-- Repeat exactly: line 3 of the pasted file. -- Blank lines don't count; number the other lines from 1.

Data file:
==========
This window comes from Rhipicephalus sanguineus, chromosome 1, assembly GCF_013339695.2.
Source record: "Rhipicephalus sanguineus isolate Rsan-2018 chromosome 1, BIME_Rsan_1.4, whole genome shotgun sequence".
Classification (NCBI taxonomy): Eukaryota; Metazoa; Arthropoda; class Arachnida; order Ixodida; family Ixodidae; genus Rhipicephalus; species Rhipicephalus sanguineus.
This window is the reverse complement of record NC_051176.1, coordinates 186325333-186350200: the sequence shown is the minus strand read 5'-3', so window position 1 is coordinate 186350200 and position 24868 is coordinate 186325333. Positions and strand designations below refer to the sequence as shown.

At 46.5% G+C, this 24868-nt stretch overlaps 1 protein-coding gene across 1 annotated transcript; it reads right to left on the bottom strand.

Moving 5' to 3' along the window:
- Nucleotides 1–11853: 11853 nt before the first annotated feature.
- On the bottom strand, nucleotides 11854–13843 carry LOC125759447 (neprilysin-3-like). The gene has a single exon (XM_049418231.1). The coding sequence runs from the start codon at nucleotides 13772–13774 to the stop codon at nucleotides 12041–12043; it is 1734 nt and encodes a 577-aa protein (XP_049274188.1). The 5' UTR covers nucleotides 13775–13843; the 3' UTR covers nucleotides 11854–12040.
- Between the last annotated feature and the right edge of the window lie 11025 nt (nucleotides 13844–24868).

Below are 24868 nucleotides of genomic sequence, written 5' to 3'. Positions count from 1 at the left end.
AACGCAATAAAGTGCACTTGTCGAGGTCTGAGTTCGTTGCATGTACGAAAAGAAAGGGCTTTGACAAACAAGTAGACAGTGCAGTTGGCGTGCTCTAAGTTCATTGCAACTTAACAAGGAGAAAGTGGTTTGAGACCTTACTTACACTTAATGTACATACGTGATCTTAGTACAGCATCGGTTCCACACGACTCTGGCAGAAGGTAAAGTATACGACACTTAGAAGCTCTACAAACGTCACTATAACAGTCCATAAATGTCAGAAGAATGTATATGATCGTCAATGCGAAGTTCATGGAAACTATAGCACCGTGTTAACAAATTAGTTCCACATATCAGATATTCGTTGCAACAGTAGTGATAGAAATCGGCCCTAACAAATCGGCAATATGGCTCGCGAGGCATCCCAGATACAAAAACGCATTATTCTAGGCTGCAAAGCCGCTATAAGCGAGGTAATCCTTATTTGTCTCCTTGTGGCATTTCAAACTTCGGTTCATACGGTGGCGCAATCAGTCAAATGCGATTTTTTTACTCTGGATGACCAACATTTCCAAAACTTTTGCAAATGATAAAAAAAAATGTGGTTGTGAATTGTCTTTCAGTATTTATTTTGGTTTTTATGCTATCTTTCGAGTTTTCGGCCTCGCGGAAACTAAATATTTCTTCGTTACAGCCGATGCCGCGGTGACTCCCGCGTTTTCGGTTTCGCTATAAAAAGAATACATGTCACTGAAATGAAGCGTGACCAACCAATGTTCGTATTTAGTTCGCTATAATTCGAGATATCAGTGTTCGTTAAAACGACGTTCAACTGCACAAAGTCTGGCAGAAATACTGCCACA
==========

Classification (NCBI taxonomy): Eukaryota; Metazoa; Arthropoda; class Arachnida; order Ixodida; family Ixodidae; genus Rhipicephalus; species Rhipicephalus sanguineus.